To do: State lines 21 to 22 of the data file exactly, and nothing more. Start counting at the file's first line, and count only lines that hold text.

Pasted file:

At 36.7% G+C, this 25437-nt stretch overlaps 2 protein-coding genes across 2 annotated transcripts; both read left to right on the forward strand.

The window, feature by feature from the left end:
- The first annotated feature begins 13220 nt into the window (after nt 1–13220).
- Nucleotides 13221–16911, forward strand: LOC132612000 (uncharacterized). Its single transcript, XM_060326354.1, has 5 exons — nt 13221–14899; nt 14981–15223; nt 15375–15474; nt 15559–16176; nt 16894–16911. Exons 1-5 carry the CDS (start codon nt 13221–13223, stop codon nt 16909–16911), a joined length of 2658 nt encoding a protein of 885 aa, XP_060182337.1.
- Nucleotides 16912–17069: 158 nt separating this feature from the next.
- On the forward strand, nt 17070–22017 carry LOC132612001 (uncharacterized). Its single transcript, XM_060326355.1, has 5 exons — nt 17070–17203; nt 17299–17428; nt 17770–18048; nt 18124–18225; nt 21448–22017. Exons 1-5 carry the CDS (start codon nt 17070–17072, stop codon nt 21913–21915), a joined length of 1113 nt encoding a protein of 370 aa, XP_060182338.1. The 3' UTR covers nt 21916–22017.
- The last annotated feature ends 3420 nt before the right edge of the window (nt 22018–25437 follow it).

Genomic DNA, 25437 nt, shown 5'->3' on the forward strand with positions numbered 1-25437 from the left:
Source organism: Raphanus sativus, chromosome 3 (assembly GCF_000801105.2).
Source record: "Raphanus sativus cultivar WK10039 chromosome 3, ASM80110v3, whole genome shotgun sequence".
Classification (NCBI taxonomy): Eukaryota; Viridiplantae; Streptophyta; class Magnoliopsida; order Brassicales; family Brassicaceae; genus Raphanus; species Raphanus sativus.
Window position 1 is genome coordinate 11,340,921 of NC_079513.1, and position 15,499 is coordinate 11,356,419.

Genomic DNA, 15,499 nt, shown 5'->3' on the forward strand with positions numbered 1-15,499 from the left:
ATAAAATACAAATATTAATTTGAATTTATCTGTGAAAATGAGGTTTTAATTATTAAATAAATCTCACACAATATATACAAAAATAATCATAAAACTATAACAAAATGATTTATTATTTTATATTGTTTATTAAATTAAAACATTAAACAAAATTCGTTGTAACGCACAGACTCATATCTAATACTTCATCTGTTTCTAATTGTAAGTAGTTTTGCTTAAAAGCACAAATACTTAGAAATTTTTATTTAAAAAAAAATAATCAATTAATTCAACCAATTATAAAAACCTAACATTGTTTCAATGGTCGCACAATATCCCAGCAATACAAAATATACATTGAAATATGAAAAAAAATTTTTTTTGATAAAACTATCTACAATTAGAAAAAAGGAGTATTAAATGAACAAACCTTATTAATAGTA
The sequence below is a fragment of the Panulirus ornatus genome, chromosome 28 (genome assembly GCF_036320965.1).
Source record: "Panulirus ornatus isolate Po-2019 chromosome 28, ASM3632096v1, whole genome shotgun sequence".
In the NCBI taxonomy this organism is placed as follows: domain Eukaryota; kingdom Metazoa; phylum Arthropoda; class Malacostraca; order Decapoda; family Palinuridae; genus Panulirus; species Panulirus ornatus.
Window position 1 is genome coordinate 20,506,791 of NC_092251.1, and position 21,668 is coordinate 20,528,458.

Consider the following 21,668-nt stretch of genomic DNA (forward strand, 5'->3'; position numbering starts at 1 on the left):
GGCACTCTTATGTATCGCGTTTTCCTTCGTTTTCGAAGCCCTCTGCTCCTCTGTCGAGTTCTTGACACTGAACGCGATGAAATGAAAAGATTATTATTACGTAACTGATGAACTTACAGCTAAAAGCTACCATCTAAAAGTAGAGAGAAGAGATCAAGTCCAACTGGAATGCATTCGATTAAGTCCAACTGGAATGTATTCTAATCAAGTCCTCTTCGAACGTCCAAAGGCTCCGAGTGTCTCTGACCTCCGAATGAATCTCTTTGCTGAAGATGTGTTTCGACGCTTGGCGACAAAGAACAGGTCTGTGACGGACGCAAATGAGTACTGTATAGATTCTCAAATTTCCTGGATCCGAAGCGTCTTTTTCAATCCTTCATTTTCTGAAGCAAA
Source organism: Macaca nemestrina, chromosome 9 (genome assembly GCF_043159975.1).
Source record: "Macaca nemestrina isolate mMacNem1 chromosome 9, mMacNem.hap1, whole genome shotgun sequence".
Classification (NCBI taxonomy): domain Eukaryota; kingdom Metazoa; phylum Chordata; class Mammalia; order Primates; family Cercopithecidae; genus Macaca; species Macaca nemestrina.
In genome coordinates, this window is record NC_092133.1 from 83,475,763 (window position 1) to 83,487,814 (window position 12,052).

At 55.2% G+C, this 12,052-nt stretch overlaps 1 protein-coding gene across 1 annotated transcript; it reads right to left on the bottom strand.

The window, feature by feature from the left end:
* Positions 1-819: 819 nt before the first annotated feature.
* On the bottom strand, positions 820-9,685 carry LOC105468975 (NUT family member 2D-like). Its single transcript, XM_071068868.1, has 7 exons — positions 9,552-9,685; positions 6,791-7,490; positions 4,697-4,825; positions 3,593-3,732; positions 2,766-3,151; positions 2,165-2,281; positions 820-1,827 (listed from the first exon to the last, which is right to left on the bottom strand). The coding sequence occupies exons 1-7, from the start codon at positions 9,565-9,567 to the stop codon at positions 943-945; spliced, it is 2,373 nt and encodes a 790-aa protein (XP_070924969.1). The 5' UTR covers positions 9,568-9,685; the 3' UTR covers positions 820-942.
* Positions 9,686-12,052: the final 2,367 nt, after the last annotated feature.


Source organism: Macaca nemestrina, chromosome 9 (genome assembly GCF_043159975.1).
Source record: "Macaca nemestrina isolate mMacNem1 chromosome 9, mMacNem.hap1, whole genome shotgun sequence".